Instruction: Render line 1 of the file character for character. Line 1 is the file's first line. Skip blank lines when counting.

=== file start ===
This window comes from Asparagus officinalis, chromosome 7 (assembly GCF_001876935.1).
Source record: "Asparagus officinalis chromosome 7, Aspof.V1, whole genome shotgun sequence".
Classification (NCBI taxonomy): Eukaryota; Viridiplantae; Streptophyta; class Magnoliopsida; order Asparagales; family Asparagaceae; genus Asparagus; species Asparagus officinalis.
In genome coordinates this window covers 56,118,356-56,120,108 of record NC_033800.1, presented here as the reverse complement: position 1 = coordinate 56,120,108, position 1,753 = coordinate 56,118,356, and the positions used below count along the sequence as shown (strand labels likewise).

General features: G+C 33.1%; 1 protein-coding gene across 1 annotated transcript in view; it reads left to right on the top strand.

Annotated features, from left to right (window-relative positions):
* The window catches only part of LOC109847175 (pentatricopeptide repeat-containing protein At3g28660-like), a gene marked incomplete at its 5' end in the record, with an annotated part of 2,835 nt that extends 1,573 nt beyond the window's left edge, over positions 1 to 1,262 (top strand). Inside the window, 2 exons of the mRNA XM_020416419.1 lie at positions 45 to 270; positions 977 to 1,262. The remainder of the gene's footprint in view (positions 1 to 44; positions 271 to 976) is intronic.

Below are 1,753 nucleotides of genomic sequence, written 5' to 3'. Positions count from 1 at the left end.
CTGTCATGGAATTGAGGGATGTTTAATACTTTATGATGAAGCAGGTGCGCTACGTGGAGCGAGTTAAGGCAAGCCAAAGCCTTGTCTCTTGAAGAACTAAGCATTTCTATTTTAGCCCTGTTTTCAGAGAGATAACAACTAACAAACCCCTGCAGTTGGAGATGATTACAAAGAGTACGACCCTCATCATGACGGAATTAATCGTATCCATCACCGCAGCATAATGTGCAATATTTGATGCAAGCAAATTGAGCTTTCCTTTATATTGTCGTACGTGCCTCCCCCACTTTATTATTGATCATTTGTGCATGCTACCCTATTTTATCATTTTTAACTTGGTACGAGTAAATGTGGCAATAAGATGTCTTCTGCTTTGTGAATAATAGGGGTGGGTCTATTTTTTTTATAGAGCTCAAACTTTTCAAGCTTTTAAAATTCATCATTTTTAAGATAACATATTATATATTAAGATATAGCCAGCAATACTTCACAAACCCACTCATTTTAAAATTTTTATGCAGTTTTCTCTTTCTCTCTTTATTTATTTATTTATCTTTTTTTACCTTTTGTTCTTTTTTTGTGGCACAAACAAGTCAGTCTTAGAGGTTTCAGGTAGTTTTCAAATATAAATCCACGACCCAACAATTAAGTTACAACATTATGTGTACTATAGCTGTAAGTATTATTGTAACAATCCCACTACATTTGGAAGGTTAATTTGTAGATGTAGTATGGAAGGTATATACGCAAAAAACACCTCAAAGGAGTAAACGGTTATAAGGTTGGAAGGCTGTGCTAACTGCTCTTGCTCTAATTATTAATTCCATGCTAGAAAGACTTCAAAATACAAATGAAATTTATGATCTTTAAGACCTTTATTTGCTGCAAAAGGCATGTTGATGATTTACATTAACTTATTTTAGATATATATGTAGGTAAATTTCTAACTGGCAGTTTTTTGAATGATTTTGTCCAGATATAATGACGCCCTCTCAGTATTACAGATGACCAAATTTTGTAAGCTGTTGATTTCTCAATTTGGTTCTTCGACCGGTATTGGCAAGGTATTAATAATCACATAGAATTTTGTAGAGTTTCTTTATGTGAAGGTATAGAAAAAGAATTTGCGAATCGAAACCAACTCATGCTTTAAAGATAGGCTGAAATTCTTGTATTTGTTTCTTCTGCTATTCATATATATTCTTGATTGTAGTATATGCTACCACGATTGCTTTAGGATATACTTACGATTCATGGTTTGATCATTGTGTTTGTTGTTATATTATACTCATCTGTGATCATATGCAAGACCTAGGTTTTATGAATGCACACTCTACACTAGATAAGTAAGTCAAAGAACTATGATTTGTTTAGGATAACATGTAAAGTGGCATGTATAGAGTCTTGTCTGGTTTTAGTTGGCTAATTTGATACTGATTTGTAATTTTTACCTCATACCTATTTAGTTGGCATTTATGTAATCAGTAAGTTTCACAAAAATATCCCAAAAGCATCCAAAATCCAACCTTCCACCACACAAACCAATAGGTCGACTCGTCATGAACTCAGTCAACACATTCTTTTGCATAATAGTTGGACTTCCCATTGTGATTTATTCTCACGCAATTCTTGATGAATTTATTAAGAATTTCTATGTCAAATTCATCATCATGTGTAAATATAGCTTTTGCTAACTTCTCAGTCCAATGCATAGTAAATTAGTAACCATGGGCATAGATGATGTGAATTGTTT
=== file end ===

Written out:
This window comes from Asparagus officinalis, chromosome 7 (assembly GCF_001876935.1).